A total of twenty two countries have been represented in the program from Latin America and the Caribbean from 2003-2013. The country with the highest representation in the program is Brazil (19); followed by Colombia (9); Jamaica (9); Nicaragua (8); Chile (7); El Salvador (5); Ecuador and Peru (4) each; Costa Rica, Guatemala, Guyana, and Mexico (3) each; Honduras, Panama, Trinidad & Tobago, and Uruguay (2) each; Argentina, Bahamas, Barbados, Belize, Paraguay, and Suriname (1) each .

After the first offer in 2004, CICAD opened the program to all health related areas, and partnered with CAMH in 2006 to establish the International Research Capacity-Building Program (IRCBP). The academic areas represented in the program are: Nursing (41), Psychology (16), Medicine (13); Public Health (5); Education (4) Sociology and Social Work (2) each; Political Sciences, Statistics, Pharmacy, International Relations, and Occupational Therapy only with (1) participant each.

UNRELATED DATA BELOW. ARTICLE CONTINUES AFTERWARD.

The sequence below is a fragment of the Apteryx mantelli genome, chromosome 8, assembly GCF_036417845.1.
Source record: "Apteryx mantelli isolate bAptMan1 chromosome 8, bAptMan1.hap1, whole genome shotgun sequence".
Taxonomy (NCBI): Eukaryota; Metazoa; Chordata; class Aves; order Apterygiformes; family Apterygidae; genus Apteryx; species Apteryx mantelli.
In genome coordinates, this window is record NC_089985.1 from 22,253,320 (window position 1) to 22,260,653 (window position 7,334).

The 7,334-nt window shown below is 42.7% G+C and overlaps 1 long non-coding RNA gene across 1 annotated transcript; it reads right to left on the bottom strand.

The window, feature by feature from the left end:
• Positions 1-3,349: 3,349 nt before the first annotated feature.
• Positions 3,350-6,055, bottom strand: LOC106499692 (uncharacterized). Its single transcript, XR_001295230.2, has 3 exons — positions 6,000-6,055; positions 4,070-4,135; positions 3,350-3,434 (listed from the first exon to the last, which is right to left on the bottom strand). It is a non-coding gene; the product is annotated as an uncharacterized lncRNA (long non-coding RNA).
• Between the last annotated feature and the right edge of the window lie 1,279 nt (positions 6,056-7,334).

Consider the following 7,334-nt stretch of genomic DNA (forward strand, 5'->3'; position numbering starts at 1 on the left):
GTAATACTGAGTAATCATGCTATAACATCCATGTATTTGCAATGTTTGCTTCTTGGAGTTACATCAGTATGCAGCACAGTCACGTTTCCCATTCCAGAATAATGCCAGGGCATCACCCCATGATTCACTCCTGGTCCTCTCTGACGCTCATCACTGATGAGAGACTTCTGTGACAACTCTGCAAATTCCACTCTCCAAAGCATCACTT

Table 3 provides the titles of the multicentric drug studies conducted by participants in the program. Five groups of program participants chose university students as their sample population. One group examined the relationship between drugs and violence among women, one group focused on the perspectives of family and familiars of illicit drugs users; another group on treatment centers, and another group on the urban attitudes. In addition, it is important to mention that program graduates have been involved in varying capacities in other studies developed by CICAD/EDRS, The study on "Drugs, women and violence in 12 countries of the Americas" influenced the implementation of two similar studies in Latin America, one of them entitled "The nexus between drugs and violence in the Americas: a gender perspective" (ES/CICAD/OID/CAMH/10 countries - final study, in process to be implemented). The five studies related to university populations presented critical information that has yet to be addressed in the studies implemented by CICAD/OIDS. The study on perceptions of family and familiars, "Illicit grug use in Canada-Toronto: critical perspectives of family and familiars" was replicated in Canada by CAMH to address an evidence gap for this subject in this country. The study conducted in the treatment centers was the first multicentric study implemented in Latin America and Caribbean countries related to this subject. The study on urban attitudes is also the first multicentric study carried out in Latin America and Caribbean countries.